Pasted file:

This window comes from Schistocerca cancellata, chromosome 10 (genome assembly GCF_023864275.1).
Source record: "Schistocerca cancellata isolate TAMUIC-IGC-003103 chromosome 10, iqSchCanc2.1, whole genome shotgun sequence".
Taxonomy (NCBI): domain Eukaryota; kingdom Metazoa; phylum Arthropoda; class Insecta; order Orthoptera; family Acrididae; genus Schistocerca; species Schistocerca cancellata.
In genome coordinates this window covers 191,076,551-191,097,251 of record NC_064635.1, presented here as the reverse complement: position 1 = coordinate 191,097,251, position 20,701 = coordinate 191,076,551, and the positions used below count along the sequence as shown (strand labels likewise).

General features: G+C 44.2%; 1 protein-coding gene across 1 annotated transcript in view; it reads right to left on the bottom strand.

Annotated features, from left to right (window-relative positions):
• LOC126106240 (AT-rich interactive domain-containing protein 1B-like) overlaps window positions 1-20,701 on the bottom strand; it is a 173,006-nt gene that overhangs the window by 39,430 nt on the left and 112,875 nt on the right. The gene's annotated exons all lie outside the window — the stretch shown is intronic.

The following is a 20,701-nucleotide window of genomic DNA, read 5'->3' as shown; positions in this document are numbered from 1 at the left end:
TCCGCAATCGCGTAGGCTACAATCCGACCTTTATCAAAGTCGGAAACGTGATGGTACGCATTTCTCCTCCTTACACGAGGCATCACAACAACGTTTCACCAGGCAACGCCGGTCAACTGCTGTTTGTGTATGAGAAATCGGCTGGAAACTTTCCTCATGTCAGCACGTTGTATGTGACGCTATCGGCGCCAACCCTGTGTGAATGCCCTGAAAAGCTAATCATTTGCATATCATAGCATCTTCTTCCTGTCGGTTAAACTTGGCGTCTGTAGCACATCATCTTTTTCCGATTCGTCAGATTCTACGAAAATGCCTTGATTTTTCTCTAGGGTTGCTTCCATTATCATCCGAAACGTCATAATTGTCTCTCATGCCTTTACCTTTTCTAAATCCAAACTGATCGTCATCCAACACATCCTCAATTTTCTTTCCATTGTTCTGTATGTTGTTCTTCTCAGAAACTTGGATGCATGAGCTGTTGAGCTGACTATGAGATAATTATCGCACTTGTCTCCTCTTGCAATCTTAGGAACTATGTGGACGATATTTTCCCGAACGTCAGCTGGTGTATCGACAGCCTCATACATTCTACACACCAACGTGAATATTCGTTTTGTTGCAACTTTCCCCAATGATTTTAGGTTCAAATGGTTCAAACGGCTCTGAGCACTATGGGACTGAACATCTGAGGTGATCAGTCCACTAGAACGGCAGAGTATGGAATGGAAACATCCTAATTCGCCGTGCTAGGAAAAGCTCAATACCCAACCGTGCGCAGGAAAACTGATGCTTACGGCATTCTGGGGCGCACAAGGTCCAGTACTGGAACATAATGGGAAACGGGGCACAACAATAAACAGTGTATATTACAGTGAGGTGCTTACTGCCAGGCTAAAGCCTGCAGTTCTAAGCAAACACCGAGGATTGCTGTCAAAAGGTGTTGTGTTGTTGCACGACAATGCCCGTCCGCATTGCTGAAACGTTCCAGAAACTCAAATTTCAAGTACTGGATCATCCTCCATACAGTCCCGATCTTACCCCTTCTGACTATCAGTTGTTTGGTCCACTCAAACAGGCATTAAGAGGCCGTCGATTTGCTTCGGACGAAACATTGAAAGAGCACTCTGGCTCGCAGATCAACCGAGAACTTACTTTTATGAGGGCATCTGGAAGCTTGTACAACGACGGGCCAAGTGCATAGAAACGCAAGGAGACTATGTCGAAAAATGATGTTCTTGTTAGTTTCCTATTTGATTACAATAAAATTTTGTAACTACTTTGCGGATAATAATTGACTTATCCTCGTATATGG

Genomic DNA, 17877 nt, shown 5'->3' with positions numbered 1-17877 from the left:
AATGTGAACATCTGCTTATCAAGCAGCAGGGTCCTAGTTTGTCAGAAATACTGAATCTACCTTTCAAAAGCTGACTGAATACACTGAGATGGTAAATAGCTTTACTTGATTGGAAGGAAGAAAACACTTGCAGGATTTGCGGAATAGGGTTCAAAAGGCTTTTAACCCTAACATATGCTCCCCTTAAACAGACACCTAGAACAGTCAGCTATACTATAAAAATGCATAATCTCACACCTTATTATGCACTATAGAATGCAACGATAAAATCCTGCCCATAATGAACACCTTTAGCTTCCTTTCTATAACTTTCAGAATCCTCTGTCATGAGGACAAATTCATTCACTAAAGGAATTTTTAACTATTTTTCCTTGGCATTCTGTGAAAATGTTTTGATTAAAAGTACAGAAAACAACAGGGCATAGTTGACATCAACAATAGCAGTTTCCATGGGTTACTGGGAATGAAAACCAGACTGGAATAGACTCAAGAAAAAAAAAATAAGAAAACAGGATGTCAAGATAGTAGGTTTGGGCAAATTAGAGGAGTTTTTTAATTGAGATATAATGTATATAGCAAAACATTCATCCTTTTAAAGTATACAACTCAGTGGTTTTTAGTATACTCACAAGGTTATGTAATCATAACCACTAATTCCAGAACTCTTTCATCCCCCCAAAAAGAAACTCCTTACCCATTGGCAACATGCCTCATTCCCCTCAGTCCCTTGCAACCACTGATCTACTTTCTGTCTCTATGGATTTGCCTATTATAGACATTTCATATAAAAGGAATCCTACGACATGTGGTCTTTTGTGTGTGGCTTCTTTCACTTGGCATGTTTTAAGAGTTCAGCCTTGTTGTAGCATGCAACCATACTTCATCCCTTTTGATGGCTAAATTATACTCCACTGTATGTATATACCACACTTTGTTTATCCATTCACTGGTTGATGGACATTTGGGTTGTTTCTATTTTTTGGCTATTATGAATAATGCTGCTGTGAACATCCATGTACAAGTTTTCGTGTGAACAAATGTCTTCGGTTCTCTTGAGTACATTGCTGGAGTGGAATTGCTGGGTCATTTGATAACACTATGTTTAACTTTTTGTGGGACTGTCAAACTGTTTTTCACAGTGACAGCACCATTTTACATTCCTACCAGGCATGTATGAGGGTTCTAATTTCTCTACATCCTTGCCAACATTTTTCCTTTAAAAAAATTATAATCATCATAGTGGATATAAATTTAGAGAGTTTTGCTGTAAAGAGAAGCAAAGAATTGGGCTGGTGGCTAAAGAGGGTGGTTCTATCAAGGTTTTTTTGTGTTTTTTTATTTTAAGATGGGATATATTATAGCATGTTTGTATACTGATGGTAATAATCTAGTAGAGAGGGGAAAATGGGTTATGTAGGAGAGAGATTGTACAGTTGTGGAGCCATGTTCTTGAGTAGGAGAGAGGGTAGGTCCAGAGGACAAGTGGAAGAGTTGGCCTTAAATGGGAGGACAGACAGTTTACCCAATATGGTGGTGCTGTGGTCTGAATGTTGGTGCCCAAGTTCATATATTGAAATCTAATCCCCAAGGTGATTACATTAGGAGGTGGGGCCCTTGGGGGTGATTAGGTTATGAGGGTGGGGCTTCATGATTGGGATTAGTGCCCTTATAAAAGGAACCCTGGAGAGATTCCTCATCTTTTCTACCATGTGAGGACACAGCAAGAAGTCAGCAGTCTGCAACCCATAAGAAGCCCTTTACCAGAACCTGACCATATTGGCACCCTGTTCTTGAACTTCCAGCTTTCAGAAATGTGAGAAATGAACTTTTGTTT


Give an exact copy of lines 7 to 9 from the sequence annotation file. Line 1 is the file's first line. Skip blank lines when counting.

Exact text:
• LOC126106240 (AT-rich interactive domain-containing protein 1B-like) overlaps window positions 1-20,701 on the bottom strand; it is a 173,006-nt gene that overhangs the window by 39,430 nt on the left and 112,875 nt on the right. The gene's annotated exons all lie outside the window — the stretch shown is intronic.

The following is a 20,701-nucleotide window of genomic DNA, read 5'->3' as shown; positions in this document are numbered from 1 at the left end:
TCCGCAATCGCGTAGGCTACAATCCGACCTTTATCAAAGTCGGAAACGTGATGGTACGCATTTCTCCTCCTTACACGAGGCATCACAACAACGTTTCACCAGGCAACGCCGGTCAACTGCTGTTTGTGTATGAGAAATCGGCTGGAAACTTTCCTCATGTCAGCACGTTGTATGTGACGCTATCGGCGCCAACCCTGTGTGAATGCCCTGAAAAGCTAATCATTTGCATATCATAGCATCTTCTTCCTGTCGGTTAAACTTGGCGTCTGTAGCACATCATCTTTTTCCGATTCGTCAGATTCTACGAAAATGCCTTGATTTTTCTCTAGGGTTGCTTCCATTATCATCCGAAACGTCATAATTGTCTCTCATGCCTTTACCTTTTCTAAATCCAAACTGATCGTCATCCAACACATCCTCAATTTTCTTTCCATTGTTCTGTATGTTGTTCTTCTCAGAAACTTGGATGCATGAGCTGTTGAGCTGACTATGAGATAATTATCGCACTTGTCTCCTCTTGCAATCTTAGGAACTATGTGGACGATATTTTCCCGAACGTCAGCTGGTGTATCGACAGCCTCATACATTCTACACACCAACGTGAATATTCGTTTTGTTGCAACTTTCCCCAATGATTTTAGGTTCAAATGGTTCAAACGGCTCTGAGCACTATGGGACTGAACATCTGAGGTGATCAGTCCACTAGAACGGCAGAGTATGGAATGGAAACATCCTAATTCGCCGTGCTAGGAAAAGCTCAATACCCAACCGTGCGCAGGAAAACTGATGCTTACGGCATTCTGGGGCGCACAAGGTCCAGTACTGGAACATAATGGGAAACGGGGCACAACAATAAACAGTGTATATTACAGTGAGGTGCTTACTGCCAGGCTAAAGCCTGCAGTTCTAAGCAAACACCGAGGATTGCTGTCAAAAGGTGTTGTGTTGTTGCACGACAATGCCCGTCCGCATTGCTGAAACGTTCCAGAAACTCAAATTTCAAGTACTGGATCATCCTCCATACAGTCCCGATCTTACCCCTTCTGACTATCAGTTGTTTGGTCCACTCAAACAGGCATTAAGAGGCCGTCGATTTGCTTCGGACGAAACATTGAAAGAGCACTCTGGCTCGCAGATCAACCGAGAACTTACTTTTATGAGGGCATCTGGAAGCTTGTACAACGACGGGCCAAGTGCATAGAAACGCAAGGAGACTATGTCGAAAAATGATGTTCTTGTTAGTTTCCTATTTGATTACAATAAAATTTTGTAACTACTTTGCGGATAATAATTGACTTATCCTCGTATATGG